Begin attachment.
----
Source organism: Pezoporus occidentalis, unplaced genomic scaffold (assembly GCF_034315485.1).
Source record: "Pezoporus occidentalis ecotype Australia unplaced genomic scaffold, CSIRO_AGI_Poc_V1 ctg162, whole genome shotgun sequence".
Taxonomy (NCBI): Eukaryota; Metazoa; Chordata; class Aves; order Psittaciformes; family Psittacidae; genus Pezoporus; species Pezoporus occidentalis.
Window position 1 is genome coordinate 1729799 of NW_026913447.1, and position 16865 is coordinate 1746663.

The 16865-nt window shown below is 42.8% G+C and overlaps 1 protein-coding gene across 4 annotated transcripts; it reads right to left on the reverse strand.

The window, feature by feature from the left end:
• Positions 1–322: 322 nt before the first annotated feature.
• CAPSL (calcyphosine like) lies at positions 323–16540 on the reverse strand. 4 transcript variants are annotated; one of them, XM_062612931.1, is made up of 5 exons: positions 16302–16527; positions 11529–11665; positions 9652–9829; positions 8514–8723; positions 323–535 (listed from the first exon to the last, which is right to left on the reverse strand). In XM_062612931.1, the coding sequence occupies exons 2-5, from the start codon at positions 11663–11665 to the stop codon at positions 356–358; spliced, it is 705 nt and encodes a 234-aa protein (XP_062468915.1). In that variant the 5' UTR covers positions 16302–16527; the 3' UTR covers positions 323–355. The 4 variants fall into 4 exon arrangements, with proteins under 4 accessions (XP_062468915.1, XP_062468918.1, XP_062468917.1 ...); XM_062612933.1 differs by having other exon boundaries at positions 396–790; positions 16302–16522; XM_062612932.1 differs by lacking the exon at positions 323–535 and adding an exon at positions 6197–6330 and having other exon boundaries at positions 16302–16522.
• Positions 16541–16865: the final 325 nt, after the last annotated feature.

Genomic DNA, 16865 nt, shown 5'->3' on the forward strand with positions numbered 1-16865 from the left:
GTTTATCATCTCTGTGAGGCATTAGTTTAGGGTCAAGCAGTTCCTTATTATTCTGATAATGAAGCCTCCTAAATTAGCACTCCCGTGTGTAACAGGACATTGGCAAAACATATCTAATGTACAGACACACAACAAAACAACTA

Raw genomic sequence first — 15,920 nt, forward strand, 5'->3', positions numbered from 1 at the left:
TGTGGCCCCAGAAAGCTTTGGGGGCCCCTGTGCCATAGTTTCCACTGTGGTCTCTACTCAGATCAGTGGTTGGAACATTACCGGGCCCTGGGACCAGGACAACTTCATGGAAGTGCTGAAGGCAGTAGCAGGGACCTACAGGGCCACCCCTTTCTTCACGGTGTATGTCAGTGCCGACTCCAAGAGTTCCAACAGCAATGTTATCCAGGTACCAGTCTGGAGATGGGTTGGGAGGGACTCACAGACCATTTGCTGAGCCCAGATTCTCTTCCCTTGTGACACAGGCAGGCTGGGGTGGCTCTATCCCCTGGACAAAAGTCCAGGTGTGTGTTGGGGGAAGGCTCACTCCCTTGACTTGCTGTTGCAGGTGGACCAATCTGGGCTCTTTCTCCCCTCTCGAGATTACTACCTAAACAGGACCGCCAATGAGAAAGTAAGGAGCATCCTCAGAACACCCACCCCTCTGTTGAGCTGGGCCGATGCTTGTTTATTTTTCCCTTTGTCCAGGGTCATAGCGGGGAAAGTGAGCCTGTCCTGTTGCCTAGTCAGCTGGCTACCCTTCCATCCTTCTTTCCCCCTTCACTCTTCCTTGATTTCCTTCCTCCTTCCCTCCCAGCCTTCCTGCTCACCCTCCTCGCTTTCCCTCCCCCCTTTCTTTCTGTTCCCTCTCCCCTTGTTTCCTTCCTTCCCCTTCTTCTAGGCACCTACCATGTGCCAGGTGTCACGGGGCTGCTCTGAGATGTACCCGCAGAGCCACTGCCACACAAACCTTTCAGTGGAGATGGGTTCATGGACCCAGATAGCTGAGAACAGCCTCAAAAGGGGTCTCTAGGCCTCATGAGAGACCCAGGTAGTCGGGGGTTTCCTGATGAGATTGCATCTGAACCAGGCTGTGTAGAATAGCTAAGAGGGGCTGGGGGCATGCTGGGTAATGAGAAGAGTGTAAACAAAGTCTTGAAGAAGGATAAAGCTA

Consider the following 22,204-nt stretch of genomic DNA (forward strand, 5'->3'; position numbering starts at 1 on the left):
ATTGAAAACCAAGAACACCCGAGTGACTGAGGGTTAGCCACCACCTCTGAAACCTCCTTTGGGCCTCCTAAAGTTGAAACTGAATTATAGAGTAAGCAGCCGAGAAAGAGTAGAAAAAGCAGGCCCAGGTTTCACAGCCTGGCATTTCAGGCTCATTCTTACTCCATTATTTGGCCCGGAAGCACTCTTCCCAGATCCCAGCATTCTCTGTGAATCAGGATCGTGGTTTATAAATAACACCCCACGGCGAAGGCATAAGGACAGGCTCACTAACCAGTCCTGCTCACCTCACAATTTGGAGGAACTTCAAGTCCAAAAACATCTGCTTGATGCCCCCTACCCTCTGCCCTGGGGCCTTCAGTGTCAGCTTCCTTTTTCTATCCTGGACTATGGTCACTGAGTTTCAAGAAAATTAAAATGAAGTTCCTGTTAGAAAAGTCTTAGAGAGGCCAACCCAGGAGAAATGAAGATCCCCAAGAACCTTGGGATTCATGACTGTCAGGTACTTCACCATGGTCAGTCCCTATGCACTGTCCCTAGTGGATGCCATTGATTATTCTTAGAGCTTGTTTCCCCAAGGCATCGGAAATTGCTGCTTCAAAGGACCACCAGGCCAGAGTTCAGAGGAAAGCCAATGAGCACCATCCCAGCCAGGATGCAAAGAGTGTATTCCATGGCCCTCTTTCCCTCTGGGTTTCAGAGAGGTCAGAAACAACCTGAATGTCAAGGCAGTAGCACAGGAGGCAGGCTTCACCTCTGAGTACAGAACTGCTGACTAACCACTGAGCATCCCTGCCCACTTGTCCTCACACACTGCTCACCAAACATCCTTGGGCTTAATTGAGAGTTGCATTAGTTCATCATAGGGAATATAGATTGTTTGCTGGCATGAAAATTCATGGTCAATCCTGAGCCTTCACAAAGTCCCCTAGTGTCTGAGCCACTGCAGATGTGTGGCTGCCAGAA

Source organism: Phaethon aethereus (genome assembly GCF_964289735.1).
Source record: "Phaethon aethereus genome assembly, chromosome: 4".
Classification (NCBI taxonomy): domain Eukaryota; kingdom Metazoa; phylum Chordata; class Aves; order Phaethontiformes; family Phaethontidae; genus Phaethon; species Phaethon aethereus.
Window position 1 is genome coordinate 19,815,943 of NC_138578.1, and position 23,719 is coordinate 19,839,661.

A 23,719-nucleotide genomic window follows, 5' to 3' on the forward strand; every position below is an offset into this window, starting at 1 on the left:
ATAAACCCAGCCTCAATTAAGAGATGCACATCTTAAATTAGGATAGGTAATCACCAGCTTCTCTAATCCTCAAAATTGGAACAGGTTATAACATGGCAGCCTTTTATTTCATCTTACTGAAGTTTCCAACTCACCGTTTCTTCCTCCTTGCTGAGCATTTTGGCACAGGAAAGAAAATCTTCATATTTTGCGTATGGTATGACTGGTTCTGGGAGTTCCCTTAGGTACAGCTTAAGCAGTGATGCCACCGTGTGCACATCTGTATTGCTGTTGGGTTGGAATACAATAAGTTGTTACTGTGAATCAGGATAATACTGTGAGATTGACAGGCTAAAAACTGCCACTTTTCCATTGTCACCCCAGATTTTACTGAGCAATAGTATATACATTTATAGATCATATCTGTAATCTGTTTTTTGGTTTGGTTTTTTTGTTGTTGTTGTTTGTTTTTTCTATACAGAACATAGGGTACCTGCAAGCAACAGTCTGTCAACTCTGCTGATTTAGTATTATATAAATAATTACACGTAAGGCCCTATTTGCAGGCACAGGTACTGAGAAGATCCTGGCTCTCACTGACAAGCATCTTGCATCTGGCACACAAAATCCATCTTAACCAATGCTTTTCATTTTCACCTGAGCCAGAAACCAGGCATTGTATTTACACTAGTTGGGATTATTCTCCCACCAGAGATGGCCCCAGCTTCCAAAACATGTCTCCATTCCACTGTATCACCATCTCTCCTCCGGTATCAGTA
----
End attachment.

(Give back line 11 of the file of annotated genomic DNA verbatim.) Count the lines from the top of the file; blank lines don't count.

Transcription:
GTTTATCATCTCTGTGAGGCATTAGTTTAGGGTCAAGCAGTTCCTTATTATTCTGATAATGAAGCCTCCTAAATTAGCACTCCCGTGTGTAACAGGACATTGGCAAAACATATCTAATGTACAGACACACAACAAAACAACTA